The New York Public Library's archival menu collection doesn't go back quite that far. But it does have a Delmonico's menu from 1918. The archive also, sort of randomly, has a Delmonico's menu from 1988. Delmonico's current menu is online.
After Japan's Fukushima disaster last year, Germany announced a groundbreaking energy plan: It would phase out all of its domestic nuclear power in a decade and make a transition to safer, carbon neutral energy.
The goal is to have solar, wind and other renewables account for nearly 40 percent of the energy for Europe's largest economy in a decade, and 80 percent by 2050.
Originally published on Wed October 10, 2012 2:49 pm
Who Is He?
Joe Biden: Biden, whose own presidential aspirations sputtered in 1988 and again in 2008, brought to the Democratic ticket foreign policy chops and an ability to relate to working-class voters. In his 36 years representing Delaware in the U.S. Senate, he became known as more pragmatist than ideologue. He has also made a somewhat dubious name for himself because of his volubility and not infrequent verbal stumbles. But he has parlayed those potential liabilities into an effective, if occasionally unpredictable, campaign trail presence.
The murders of six people at the Sikh temple in Oak Creek, Wis., by a gunman with ties to white supremacists has raised questions about the prevalence and influence of hate groups in America — who they are, what they do, and how they recruit new members.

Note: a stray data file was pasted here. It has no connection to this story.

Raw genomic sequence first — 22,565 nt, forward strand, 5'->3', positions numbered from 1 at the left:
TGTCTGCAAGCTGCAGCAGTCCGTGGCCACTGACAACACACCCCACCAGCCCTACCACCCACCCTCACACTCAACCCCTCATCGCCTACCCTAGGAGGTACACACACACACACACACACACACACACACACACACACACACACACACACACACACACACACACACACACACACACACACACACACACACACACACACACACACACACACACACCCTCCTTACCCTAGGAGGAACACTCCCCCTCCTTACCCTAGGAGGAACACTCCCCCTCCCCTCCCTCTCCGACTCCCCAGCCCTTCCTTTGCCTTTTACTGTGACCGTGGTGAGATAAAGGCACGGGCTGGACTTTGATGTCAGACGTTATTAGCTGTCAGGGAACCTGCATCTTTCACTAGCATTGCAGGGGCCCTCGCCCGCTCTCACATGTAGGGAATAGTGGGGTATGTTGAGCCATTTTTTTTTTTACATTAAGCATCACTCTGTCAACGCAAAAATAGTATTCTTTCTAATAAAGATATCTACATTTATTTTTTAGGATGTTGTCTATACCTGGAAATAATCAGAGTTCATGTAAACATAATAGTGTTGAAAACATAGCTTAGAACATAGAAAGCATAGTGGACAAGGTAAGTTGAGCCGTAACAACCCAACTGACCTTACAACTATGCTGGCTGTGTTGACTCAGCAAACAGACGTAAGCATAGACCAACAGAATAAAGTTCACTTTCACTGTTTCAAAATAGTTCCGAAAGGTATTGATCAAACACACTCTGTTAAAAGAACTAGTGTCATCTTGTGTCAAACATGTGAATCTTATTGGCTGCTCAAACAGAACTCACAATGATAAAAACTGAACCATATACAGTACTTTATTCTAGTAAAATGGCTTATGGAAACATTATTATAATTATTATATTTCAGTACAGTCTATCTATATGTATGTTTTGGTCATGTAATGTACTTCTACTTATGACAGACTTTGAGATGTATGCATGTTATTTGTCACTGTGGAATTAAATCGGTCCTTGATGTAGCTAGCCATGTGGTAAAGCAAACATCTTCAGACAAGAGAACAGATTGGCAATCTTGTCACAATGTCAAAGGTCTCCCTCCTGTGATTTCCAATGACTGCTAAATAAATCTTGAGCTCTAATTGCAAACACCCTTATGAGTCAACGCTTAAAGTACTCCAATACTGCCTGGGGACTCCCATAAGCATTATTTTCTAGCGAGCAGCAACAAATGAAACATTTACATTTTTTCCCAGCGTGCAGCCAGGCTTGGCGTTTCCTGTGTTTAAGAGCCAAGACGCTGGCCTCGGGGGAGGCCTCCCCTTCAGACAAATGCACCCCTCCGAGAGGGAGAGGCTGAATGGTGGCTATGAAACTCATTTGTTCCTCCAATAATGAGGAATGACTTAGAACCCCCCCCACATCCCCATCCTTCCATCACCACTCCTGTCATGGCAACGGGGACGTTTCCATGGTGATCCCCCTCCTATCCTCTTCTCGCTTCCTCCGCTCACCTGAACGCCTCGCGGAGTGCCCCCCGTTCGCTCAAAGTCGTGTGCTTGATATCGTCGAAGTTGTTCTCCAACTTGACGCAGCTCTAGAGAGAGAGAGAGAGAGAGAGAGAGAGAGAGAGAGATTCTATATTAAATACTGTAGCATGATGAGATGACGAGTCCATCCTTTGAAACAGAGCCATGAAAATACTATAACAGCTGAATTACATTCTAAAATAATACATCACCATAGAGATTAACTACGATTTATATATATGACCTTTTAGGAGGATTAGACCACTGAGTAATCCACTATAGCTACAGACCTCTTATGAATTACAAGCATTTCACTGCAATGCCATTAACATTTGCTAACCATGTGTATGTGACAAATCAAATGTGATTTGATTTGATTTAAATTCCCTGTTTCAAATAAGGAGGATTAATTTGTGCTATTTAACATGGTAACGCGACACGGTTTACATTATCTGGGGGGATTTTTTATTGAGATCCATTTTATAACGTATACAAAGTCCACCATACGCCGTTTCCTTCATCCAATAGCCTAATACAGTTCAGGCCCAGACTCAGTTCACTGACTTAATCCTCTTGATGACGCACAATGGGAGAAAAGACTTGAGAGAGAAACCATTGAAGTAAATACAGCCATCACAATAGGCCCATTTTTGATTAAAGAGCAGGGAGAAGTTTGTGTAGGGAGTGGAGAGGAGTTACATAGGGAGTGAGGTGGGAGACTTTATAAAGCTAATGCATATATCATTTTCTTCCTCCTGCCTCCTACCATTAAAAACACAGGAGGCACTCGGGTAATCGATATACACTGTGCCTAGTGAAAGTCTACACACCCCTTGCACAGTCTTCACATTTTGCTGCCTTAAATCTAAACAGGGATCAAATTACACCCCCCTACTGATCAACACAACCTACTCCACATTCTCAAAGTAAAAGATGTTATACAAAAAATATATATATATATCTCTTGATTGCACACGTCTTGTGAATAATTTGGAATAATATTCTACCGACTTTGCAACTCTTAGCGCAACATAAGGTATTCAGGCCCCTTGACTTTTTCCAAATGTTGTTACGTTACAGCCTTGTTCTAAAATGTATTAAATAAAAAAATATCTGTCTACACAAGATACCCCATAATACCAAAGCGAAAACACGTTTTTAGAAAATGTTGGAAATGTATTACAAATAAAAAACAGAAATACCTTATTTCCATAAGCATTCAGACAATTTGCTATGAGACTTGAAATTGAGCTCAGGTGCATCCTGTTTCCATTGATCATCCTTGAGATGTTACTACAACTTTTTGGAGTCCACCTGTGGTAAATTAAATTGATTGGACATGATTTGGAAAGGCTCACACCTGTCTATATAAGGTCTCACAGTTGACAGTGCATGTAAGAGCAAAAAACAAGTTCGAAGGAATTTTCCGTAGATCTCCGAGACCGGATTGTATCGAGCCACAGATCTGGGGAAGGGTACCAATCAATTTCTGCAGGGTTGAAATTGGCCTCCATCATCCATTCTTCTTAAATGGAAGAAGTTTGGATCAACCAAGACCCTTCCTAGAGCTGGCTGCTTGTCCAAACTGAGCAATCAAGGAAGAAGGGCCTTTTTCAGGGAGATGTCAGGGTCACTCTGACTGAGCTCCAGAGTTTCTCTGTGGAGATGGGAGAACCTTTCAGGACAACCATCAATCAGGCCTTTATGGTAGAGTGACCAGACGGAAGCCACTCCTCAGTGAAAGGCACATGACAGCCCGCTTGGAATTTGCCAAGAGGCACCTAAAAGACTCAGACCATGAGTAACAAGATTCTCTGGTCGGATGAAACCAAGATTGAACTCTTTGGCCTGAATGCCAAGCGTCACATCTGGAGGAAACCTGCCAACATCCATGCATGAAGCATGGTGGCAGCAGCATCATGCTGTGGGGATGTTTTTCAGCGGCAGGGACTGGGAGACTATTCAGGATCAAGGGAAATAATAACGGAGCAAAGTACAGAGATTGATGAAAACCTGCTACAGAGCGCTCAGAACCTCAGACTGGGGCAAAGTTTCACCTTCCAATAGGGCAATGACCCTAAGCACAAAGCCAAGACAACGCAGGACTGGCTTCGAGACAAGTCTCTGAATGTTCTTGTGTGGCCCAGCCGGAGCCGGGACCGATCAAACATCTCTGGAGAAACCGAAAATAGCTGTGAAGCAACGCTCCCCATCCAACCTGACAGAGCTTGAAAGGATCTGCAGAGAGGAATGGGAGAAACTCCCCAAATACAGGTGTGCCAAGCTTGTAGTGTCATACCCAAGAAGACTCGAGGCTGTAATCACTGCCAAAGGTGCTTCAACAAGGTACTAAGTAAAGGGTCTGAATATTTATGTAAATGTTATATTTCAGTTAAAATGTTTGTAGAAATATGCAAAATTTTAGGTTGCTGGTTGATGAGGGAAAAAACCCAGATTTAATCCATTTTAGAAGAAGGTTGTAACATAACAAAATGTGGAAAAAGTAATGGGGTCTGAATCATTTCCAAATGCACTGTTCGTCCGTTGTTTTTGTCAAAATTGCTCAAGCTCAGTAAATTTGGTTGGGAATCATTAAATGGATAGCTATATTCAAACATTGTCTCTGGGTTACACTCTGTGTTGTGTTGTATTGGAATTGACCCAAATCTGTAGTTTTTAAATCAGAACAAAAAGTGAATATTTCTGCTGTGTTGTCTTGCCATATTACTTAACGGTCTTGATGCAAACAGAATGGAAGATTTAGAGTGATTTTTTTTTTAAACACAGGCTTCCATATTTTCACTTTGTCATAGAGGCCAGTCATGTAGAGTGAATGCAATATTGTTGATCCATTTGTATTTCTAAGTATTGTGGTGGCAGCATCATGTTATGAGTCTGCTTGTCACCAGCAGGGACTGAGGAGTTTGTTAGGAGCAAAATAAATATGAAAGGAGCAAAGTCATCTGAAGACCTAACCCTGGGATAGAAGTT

Actress Julie Delpy first beguiled American audiences in 1995, playing the enigmatic French student in Richard Linklater's film Before Sunrise. Ever since, Delpy has enjoyed life on the Hollywood fringe, preferring indie projects where she can help shape her roles.
She co-wrote the Oscar-nominated script to Linklater's sequel, Before Sunset, and has also begun directing her own projects. For her latest, 2 Days in New York, she directed, produced and helped write the script.
Books can change the way we think and can continue to influence events long after they were written. The Library of Congress exhibit "Books That Shaped America" features 88 books — from Thomas Paine's Common Sense to Dr. Seuss' The Cat In The Hat — that have influenced national identity.
The Mayo Clinic's confirmation Monday that Congressman Jesse Jackson Jr. is receiving care there for bipolar depression is a reminder that the condition, which affects around 2.3 million Americans, can be treated.
But figuring out the right treatment for each patient can be a long and difficult road, as a new memoir called Perfect Chaos: A Daughter's Journey to Survive Bipolar, a Mother's Struggle to Save Her shows.
As a kid, Nancy Hogshead-Makar wanted to be the best swimmer in the world. At 14, she got her wish when she was ranked number one in the world for 200-meter butterfly at age 14. Four years later, she was part of U.S. team that boycotted the Moscow Olympics, and at 22, she swam in five Olympic finals at the 1984 Los Angeles games, winning three gold medals and one silver medal.
"I knew that the 1984 Olympics were really going to be my swan song," she tells NPR's Lynn Neary. She retired after those games and went to finish out a year and a half at Duke University.